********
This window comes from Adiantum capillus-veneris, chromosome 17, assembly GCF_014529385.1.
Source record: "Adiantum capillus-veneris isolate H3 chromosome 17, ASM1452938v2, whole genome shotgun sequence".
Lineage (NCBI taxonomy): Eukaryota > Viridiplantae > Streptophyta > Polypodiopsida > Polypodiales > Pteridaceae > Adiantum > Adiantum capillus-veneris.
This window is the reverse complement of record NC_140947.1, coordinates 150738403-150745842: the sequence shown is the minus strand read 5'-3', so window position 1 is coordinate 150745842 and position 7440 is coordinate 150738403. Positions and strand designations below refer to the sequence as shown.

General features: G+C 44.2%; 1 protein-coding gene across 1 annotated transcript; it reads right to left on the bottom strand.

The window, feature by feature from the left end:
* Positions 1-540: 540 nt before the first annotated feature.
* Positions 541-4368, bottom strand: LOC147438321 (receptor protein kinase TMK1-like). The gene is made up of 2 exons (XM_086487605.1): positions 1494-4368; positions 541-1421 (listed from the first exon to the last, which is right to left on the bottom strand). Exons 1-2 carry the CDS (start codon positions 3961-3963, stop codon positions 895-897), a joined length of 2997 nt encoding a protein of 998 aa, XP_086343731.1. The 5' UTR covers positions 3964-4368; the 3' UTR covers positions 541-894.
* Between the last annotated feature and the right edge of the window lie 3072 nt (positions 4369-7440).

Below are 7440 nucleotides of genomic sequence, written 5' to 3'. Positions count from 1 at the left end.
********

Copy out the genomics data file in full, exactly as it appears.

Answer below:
This window comes from Adiantum capillus-veneris, chromosome 17, assembly GCF_014529385.1.
Source record: "Adiantum capillus-veneris isolate H3 chromosome 17, ASM1452938v2, whole genome shotgun sequence".
Lineage (NCBI taxonomy): Eukaryota > Viridiplantae > Streptophyta > Polypodiopsida > Polypodiales > Pteridaceae > Adiantum > Adiantum capillus-veneris.
This window is the reverse complement of record NC_140947.1, coordinates 150738403-150745842: the sequence shown is the minus strand read 5'-3', so window position 1 is coordinate 150745842 and position 7440 is coordinate 150738403. Positions and strand designations below refer to the sequence as shown.

General features: G+C 44.2%; 1 protein-coding gene across 1 annotated transcript; it reads right to left on the bottom strand.

The window, feature by feature from the left end:
* Positions 1-540: 540 nt before the first annotated feature.
* Positions 541-4368, bottom strand: LOC147438321 (receptor protein kinase TMK1-like). The gene is made up of 2 exons (XM_086487605.1): positions 1494-4368; positions 541-1421 (listed from the first exon to the last, which is right to left on the bottom strand). Exons 1-2 carry the CDS (start codon positions 3961-3963, stop codon positions 895-897), a joined length of 2997 nt encoding a protein of 998 aa, XP_086343731.1. The 5' UTR covers positions 3964-4368; the 3' UTR covers positions 541-894.
* Between the last annotated feature and the right edge of the window lie 3072 nt (positions 4369-7440).

Below are 7440 nucleotides of genomic sequence, written 5' to 3'. Positions count from 1 at the left end.